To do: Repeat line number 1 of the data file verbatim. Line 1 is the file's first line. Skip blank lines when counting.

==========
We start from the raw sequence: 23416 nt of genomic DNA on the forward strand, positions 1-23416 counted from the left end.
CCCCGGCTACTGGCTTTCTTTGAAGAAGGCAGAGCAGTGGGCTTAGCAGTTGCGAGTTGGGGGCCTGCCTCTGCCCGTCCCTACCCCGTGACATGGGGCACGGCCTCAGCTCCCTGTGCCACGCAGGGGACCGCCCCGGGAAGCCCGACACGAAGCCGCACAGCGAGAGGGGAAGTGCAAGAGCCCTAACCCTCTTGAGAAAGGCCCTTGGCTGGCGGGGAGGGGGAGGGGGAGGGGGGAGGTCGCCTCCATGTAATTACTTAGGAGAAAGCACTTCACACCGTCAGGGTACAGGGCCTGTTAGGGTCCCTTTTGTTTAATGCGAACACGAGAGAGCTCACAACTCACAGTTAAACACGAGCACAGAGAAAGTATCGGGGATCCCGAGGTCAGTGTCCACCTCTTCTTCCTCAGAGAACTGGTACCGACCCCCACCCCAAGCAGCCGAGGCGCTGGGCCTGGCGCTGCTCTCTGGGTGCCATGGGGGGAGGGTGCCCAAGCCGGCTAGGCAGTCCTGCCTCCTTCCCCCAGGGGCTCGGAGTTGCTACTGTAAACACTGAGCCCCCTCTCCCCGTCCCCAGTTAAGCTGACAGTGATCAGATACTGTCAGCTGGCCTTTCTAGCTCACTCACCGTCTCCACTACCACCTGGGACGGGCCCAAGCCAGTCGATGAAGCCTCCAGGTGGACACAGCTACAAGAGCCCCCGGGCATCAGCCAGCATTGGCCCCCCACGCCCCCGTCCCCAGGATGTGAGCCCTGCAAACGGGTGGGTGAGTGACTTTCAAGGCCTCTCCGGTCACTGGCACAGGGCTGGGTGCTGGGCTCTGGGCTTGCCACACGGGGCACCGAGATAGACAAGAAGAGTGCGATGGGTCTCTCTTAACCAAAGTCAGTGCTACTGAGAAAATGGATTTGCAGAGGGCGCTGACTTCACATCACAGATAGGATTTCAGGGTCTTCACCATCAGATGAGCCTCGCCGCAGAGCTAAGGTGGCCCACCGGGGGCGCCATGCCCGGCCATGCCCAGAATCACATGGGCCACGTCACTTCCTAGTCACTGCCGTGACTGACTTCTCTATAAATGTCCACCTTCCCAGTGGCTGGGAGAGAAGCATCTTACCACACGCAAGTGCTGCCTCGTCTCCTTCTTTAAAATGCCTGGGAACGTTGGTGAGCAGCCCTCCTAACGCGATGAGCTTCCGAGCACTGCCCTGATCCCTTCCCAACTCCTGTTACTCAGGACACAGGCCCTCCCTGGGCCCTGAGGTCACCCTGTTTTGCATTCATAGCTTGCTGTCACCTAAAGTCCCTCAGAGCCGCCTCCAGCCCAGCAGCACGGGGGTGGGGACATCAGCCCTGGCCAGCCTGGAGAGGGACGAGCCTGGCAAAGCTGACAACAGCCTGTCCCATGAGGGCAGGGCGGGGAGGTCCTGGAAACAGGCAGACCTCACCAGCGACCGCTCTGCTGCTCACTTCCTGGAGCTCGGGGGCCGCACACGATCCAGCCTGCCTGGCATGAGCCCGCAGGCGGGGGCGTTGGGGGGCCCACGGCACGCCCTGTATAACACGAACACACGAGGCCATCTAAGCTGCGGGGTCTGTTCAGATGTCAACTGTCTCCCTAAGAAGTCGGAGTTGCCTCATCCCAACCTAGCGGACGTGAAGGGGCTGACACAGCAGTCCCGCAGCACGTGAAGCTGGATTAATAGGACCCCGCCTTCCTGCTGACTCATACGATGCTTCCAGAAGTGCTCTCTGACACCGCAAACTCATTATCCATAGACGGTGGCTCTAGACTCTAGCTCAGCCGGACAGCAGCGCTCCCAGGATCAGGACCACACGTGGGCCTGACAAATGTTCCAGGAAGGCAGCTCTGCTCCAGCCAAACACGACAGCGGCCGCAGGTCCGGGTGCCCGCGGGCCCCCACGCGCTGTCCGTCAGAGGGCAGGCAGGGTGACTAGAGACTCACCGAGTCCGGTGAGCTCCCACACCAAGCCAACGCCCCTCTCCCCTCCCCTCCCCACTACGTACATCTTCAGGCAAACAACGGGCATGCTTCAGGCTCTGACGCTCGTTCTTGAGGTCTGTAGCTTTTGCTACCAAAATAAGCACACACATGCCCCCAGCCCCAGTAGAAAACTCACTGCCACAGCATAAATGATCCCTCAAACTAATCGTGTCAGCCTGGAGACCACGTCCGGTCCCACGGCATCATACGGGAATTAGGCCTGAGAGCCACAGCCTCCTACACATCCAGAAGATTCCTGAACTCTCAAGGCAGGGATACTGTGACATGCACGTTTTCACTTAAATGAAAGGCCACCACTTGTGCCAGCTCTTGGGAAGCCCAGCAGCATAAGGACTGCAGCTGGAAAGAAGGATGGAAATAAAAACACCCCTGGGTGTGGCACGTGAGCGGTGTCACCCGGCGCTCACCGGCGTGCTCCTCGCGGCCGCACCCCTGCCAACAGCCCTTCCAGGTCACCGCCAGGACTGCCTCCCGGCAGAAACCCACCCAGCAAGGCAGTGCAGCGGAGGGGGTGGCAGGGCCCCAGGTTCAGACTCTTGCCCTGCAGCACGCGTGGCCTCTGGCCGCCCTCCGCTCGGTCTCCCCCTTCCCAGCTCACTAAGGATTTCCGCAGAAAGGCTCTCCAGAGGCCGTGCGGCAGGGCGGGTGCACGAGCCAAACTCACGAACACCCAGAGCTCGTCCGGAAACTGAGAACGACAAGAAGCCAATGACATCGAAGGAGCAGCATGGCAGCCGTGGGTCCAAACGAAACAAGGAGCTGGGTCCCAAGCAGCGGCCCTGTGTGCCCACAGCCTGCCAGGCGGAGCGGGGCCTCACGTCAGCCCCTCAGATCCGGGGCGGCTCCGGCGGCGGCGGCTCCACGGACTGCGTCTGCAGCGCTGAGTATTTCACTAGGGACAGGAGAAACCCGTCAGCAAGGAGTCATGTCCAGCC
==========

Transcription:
We start from the raw sequence: 23416 nt of genomic DNA on the forward strand, positions 1-23416 counted from the left end.